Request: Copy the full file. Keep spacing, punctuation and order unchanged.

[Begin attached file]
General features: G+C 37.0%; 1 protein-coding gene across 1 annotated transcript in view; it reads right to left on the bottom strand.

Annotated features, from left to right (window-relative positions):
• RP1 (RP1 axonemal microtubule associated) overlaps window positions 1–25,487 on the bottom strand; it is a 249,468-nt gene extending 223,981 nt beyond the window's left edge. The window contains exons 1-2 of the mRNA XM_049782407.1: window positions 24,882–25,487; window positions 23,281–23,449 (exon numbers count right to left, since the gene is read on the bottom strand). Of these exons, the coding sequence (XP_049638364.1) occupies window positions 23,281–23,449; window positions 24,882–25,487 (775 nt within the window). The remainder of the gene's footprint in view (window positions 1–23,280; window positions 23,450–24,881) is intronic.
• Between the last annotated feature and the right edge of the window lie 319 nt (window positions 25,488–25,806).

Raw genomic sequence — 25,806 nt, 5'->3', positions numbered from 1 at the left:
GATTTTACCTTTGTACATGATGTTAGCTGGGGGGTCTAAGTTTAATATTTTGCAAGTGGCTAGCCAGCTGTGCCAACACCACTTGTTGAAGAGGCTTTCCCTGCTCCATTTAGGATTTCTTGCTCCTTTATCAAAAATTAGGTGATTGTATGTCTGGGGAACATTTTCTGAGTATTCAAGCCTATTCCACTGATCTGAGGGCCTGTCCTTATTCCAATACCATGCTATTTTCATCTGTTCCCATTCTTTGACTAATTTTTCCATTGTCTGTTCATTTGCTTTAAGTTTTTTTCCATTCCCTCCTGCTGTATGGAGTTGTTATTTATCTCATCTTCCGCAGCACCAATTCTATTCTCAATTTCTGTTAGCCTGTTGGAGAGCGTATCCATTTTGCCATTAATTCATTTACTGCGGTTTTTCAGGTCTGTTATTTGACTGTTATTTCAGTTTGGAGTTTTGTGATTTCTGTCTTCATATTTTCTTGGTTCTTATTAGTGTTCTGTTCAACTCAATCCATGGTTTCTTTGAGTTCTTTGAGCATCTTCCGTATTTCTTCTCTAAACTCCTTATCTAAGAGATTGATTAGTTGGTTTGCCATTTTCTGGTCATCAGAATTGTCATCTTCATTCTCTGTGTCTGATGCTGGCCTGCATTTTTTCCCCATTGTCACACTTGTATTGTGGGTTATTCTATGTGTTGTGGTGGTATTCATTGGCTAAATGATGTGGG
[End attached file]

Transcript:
General features: G+C 37.0%; 1 protein-coding gene across 1 annotated transcript in view; it reads right to left on the bottom strand.

Annotated features, from left to right (window-relative positions):
• RP1 (RP1 axonemal microtubule associated) overlaps window positions 1–25,487 on the bottom strand; it is a 249,468-nt gene extending 223,981 nt beyond the window's left edge. The window contains exons 1-2 of the mRNA XM_049782407.1: window positions 24,882–25,487; window positions 23,281–23,449 (exon numbers count right to left, since the gene is read on the bottom strand). Of these exons, the coding sequence (XP_049638364.1) occupies window positions 23,281–23,449; window positions 24,882–25,487 (775 nt within the window). The remainder of the gene's footprint in view (window positions 1–23,280; window positions 23,450–24,881) is intronic.
• Between the last annotated feature and the right edge of the window lie 319 nt (window positions 25,488–25,806).

Raw genomic sequence — 25,806 nt, 5'->3', positions numbered from 1 at the left:
GATTTTACCTTTGTACATGATGTTAGCTGGGGGGTCTAAGTTTAATATTTTGCAAGTGGCTAGCCAGCTGTGCCAACACCACTTGTTGAAGAGGCTTTCCCTGCTCCATTTAGGATTTCTTGCTCCTTTATCAAAAATTAGGTGATTGTATGTCTGGGGAACATTTTCTGAGTATTCAAGCCTATTCCACTGATCTGAGGGCCTGTCCTTATTCCAATACCATGCTATTTTCATCTGTTCCCATTCTTTGACTAATTTTTCCATTGTCTGTTCATTTGCTTTAAGTTTTTTTCCATTCCCTCCTGCTGTATGGAGTTGTTATTTATCTCATCTTCCGCAGCACCAATTCTATTCTCAATTTCTGTTAGCCTGTTGGAGAGCGTATCCATTTTGCCATTAATTCATTTACTGCGGTTTTTCAGGTCTGTTATTTGACTGTTATTTCAGTTTGGAGTTTTGTGATTTCTGTCTTCATATTTTCTTGGTTCTTATTAGTGTTCTGTTCAACTCAATCCATGGTTTCTTTGAGTTCTTTGAGCATCTTCCGTATTTCTTCTCTAAACTCCTTATCTAAGAGATTGATTAGTTGGTTTGCCATTTTCTGGTCATCAGAATTGTCATCTTCATTCTCTGTGTCTGATGCTGGCCTGCATTTTTTCCCCATTGTCACACTTGTATTGTGGGTTATTCTATGTGTTGTGGTGGTATTCATTGGCTAAATGATGTGGG